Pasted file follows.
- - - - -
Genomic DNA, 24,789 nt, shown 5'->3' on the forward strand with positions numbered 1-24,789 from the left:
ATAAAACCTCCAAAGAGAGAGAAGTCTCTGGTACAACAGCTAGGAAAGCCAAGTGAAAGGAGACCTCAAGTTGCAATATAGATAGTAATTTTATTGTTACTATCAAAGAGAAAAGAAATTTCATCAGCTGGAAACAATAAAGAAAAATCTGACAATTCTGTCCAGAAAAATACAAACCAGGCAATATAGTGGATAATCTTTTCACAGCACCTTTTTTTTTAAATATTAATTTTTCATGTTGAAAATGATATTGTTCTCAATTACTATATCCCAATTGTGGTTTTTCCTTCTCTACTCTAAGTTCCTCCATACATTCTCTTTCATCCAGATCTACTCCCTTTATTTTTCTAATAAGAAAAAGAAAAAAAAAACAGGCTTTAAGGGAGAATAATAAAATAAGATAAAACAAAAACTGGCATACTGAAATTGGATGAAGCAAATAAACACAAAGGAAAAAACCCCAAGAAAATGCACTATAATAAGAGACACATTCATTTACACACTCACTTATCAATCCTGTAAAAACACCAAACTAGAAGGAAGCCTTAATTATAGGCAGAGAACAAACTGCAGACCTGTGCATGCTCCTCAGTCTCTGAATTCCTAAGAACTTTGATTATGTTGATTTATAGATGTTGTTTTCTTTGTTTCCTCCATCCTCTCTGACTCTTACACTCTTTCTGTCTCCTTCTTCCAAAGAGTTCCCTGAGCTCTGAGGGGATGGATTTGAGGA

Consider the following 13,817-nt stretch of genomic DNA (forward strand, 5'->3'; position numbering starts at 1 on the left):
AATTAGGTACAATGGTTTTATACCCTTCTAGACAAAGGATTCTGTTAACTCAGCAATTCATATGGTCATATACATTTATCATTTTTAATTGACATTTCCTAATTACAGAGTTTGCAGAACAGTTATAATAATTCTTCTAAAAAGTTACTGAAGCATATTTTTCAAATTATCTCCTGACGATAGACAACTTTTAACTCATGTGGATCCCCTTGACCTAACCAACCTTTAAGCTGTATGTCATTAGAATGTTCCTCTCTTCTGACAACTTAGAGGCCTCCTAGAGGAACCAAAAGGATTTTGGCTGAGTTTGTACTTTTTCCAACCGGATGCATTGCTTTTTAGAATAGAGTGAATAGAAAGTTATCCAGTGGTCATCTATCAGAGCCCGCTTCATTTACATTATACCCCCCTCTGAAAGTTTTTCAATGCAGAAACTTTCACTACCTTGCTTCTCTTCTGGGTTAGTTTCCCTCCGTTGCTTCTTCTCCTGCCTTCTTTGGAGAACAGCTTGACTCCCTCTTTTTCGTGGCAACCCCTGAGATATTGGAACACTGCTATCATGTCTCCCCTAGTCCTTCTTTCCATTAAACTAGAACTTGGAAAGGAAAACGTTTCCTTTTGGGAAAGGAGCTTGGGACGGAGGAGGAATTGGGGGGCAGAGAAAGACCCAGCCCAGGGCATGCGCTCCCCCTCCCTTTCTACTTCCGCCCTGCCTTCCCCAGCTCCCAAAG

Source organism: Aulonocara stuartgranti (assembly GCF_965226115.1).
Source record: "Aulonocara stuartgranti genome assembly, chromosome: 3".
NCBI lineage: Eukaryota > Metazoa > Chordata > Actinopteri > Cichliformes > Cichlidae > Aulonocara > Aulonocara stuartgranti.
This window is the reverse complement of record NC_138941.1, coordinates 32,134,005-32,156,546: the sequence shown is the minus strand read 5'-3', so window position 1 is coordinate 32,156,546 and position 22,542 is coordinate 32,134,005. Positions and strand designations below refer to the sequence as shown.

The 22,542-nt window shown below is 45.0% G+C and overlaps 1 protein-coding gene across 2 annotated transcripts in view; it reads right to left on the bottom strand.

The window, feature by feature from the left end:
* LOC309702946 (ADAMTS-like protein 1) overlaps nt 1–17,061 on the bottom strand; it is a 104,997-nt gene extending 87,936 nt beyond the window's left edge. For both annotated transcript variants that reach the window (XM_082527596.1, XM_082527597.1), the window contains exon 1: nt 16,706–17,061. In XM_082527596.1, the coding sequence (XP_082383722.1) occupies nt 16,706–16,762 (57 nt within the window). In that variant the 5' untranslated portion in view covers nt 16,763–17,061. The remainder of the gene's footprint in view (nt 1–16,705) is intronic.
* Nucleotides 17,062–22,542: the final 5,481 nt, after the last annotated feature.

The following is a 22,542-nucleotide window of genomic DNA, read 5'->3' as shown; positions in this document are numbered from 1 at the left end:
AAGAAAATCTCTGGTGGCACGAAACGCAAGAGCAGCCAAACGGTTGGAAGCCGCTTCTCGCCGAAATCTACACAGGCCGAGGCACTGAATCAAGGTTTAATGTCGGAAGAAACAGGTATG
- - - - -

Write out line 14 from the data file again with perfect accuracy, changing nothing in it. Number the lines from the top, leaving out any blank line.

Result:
AAGAAAATCTCTGGTGGCACGAAACGCAAGAGCAGCCAAACGGTTGGAAGCCGCTTCTCGCCGAAATCTACACAGGCCGAGGCACTGAATCAAGGTTTAATGTCGGAAGAAACAGGTATG